Red Hat Reviews

Updated June 28, 2015
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4.2
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Red Hat President & CEO Jim Whitehurst
Jim Whitehurst
210 Ratings

Pros
  • Red Hat is a great place to work if you love open source (in 85 reviews)

  • Most teams are flexible and allow you to maintain an excellent work/life balance (in 12 reviews)

Cons
  • Management needs to be innovative, More time for Open Source to folks in there (in 22 reviews)

  • Work-life balance can be frustrating (in 11 reviews)

More Pros and Cons

299 Employee Reviews

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  1. Proving Open Source Works

    • Work/Life Balance
    • Culture & Values
    • Career Opportunities
    • Comp & Benefits
    • Senior Management
    Current Employee - Software Architect in Westford, MA
    Current Employee - Software Architect in Westford, MA

    I have been working at Red Hat (More than 8 years)

    Recommends
    Positive Outlook
    Approves of CEO
    Recommends
    Positive Outlook
    Approves of CEO

    Pros

    Red Hat is very progressive, there is ample room for advancement and an enormous number of interesting projects to work on.

    Cons

    Separating work and home life can be very difficult, particularly with a global staff connected by the internet at all times.

    Advice to Management

    Keep doing what you're doing. It works quite well!


  2. Helpful (1)

    Opportunity, opportunity, opportunity!

    • Work/Life Balance
    • Culture & Values
    • Career Opportunities
    • Comp & Benefits
    • Senior Management
    Current Employee - Anonymous Employee
    Current Employee - Anonymous Employee

    I have been working at Red Hat

    Recommends
    Positive Outlook
    Approves of CEO
    Recommends
    Positive Outlook
    Approves of CEO

    Pros

    On the early side of your career, Red Hat offers many opportunities to grow your career quickly. I've grown my skills and earning power more in the last few years at Red Hat than I have in 8 years at other companies. Management stays out of everyone's way for the most part, I see little evidence of micromanaging on the engineering side of the business. My career has also grown readily at Red Hat, and I have the opportunity to move between business units and departments to grow my career. You're free to share your opinions, and participate in projects that you can bring value to. You're not limited to only those projects that fall strictly in your own job description.

    Cons

    It's somewhat common for some people to feel the need to "participate" in projects where they're not necessarily contributing value to show their "worth" to the organization. This is part of the culture, and is generally unavoidable. Given the open decision framework Red Hat employs, this slows down decision making some times, and can derail projects. However, I'd take this over strict siloing any day. It's possible to overcome this through skilled influencing and
    Pay seems less than comparable companies, but I think there are benefits that outweigh it. Remote employees can feel isolated at times.

    Advice to Management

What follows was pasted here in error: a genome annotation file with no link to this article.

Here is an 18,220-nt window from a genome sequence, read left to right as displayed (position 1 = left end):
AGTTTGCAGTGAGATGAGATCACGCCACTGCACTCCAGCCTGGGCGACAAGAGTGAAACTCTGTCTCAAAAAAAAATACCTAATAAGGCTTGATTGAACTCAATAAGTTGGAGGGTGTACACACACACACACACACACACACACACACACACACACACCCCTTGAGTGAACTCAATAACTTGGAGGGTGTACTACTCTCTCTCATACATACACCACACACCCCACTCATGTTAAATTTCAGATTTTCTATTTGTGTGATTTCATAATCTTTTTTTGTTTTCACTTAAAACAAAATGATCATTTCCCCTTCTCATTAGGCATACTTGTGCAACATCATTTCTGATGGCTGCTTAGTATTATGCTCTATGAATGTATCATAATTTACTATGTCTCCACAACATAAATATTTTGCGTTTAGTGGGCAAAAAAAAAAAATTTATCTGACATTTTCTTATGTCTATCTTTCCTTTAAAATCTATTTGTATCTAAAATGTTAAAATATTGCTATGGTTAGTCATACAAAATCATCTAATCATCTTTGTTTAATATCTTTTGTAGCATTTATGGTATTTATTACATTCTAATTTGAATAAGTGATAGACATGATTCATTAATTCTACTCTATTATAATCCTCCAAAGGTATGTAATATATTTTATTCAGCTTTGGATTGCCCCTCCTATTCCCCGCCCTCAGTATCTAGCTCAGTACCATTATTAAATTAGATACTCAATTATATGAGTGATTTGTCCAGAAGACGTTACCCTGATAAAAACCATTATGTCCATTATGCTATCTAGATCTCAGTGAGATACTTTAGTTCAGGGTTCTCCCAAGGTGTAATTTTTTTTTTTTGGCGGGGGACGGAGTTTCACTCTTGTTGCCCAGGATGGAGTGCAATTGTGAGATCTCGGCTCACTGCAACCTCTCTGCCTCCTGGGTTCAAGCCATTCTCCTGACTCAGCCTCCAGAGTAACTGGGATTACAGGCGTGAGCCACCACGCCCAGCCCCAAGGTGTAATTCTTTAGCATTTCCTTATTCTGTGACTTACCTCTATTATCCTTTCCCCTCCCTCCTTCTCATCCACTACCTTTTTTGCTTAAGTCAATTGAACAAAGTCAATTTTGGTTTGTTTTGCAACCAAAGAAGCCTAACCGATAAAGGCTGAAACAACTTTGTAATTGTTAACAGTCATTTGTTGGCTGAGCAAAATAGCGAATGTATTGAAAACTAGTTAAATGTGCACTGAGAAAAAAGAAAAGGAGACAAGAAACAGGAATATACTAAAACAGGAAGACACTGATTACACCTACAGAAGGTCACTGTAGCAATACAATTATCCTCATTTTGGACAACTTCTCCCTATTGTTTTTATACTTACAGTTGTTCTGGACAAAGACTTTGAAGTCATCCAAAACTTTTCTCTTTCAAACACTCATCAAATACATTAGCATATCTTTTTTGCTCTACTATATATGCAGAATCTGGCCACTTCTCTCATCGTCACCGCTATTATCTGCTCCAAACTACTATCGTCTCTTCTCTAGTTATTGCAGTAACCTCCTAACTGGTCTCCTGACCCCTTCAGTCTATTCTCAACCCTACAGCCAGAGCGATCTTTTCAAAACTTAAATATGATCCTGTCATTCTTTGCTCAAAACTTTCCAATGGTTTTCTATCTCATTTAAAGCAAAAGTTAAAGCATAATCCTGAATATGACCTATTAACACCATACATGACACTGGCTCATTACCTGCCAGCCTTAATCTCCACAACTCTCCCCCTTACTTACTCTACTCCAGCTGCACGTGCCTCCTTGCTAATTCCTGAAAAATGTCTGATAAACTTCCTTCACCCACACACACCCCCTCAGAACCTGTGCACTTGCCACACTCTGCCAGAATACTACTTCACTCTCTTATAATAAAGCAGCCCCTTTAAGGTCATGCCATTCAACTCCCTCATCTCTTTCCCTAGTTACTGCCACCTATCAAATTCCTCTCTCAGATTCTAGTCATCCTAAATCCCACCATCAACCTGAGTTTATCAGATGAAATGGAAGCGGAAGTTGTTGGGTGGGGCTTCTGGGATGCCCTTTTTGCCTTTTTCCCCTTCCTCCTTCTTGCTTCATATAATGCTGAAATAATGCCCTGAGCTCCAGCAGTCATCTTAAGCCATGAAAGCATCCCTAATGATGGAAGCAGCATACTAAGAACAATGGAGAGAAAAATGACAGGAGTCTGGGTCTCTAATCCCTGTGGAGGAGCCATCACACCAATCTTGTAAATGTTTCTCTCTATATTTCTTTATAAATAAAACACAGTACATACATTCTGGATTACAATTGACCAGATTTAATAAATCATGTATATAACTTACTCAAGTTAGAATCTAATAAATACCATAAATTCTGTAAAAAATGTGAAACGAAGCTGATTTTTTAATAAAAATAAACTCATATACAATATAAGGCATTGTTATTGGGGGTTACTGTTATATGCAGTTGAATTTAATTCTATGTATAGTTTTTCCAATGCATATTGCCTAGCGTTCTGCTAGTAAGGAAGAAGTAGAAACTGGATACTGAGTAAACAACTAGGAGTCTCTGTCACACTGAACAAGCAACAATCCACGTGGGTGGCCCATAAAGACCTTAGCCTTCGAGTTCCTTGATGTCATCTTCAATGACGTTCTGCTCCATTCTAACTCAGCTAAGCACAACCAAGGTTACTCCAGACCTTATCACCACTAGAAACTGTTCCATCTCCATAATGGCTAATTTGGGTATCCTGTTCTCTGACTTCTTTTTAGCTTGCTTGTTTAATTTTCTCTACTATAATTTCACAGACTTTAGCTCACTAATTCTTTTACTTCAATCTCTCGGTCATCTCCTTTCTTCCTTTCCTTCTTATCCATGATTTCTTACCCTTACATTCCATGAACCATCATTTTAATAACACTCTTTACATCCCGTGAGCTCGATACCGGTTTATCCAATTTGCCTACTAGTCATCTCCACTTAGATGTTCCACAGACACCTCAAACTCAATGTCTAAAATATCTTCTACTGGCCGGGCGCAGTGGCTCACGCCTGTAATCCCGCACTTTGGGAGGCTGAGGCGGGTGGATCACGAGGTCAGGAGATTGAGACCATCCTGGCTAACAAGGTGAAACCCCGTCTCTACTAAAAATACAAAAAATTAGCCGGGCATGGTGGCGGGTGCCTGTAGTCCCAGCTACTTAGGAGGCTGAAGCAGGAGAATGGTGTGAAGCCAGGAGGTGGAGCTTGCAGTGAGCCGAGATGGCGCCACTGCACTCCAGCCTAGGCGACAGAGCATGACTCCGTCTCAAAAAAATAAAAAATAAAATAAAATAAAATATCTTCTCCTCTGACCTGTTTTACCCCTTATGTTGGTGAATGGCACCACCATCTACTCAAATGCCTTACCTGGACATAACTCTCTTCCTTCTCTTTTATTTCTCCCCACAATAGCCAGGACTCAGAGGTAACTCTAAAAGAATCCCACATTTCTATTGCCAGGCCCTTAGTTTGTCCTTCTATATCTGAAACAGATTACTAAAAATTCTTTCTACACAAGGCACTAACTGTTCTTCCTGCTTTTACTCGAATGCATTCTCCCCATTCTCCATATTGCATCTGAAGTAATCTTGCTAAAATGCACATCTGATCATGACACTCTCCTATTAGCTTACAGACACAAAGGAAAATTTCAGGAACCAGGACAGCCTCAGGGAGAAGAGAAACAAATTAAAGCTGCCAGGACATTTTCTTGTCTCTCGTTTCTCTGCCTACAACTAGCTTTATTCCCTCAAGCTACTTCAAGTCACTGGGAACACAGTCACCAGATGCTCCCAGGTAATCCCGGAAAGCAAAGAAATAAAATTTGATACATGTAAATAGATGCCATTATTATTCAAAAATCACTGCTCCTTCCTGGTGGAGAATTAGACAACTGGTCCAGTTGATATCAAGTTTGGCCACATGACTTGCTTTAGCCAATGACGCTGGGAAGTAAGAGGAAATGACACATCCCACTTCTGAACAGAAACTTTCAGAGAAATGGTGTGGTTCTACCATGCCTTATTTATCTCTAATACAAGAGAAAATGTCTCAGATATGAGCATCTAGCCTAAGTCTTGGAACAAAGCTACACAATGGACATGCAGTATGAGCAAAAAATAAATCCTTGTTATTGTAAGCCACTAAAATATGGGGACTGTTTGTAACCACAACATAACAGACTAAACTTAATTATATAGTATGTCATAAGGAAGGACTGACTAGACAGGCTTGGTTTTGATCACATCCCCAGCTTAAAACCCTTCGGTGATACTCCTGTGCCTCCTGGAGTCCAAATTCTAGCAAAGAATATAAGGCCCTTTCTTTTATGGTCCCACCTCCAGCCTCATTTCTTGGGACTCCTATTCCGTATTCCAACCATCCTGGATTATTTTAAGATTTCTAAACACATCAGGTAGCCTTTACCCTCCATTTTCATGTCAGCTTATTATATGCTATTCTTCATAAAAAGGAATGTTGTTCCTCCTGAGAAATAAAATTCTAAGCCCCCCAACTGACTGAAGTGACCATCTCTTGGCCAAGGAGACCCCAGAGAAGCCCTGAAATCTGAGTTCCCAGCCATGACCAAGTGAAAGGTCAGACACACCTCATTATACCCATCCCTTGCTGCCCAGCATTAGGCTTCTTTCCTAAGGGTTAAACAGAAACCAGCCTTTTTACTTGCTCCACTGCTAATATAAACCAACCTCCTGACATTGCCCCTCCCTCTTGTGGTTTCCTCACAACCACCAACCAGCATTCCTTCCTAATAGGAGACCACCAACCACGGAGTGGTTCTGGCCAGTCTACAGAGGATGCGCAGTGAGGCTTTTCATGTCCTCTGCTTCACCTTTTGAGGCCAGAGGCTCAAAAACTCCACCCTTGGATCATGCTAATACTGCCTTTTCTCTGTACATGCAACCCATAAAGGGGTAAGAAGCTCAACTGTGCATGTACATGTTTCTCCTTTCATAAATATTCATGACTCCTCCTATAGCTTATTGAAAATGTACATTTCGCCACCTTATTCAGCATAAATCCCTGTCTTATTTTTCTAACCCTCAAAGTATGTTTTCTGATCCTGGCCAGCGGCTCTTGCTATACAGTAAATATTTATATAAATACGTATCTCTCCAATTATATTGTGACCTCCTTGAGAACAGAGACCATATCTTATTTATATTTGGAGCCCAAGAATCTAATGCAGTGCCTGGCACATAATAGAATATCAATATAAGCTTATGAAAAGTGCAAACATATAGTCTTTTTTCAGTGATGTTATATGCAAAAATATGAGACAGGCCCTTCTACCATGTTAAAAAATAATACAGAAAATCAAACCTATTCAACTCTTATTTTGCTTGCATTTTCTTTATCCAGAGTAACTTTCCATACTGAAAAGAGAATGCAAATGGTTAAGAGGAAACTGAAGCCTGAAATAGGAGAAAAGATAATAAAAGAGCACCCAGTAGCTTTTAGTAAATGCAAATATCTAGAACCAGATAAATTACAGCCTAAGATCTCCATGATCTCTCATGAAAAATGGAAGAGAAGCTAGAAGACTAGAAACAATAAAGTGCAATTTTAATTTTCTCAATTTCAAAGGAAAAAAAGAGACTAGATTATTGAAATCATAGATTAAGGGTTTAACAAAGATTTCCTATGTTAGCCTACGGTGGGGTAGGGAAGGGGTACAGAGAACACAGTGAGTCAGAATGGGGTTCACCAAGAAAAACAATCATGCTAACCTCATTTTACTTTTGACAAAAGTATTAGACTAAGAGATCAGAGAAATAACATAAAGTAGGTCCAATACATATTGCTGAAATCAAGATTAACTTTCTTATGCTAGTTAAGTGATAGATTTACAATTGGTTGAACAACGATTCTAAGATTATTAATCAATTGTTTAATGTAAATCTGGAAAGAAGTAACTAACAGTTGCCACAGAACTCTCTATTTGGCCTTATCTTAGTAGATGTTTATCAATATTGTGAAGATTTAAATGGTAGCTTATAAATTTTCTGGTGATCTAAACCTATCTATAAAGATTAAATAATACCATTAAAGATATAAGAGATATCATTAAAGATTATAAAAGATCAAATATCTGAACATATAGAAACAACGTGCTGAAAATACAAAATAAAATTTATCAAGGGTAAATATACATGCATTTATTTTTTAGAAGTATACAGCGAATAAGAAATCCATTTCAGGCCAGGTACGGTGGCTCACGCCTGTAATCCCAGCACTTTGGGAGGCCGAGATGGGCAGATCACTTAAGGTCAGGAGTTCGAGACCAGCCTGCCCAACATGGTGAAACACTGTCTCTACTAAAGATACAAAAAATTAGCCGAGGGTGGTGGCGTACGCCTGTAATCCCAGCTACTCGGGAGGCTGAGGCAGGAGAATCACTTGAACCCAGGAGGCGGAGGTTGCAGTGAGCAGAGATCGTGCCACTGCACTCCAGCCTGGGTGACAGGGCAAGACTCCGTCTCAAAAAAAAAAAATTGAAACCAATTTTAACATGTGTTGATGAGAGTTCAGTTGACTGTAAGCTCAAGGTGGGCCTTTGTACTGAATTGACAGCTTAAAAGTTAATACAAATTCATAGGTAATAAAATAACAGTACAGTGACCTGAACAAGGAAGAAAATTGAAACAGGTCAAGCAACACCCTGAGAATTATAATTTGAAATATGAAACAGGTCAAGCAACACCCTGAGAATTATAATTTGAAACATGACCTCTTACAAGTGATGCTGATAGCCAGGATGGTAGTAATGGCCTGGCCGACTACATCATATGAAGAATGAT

Treat remote employees better, continue to empower employees to go beyond their own silos and collaborate across teams!


  3. Project Manager

    • Work/Life Balance
    • Culture & Values
    • Career Opportunities
    • Comp & Benefits
    • Senior Management
    Current Employee - Anonymous Employee
    Current Employee - Anonymous Employee

    I have been working at Red Hat full-time

    Recommends
    Positive Outlook
    Approves of CEO
    Recommends
    Positive Outlook
    Approves of CEO

    Pros

    Great company to work for as long as you're willing to work hard. This is a true meritocracy, and if you work hard, you can make a real and lasting impact.

    Cons

    Everyone is so engaged, and it's a worldwide company, so it's easy to work at all hours of the day.


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  5. Great place to work!

    • Work/Life Balance
    • Culture & Values
    • Career Opportunities
    • Comp & Benefits
    • Senior Management
    Current Employee - Solutions Architect
    Current Employee - Solutions Architect

    I have been working at Red Hat full-time (More than 3 years)

    Recommends
    Positive Outlook
    Approves of CEO
    Recommends
    Positive Outlook
    Approves of CEO

    Pros

    Quickly growing company, lots of room for advancement and a great culture!

    Cons

    The quick growth sometimes leads to resource challenges, but nothing that can't be overcome.


  6. Helpful (1)

    Walking the walk!

    • Work/Life Balance
    • Culture & Values
    • Career Opportunities
    • Comp & Benefits
    • Senior Management
    Current Employee - Senior Platform Consultant in Washington, DC
    Current Employee - Senior Platform Consultant in Washington, DC

    I have been working at Red Hat full-time (Less than a year)

    Recommends
    Positive Outlook
    Approves of CEO
    Recommends
    Positive Outlook
    Approves of CEO

    Pros

    Very open, welcoming, supportive. When the collective supports (or rejects) an idea, action is taken based on the popular opinion - what Red Hat refers to as meritocracy (the best idea wins).

    Cons

    Sometimes overwhelming as there are so many options and possibilities to focus on.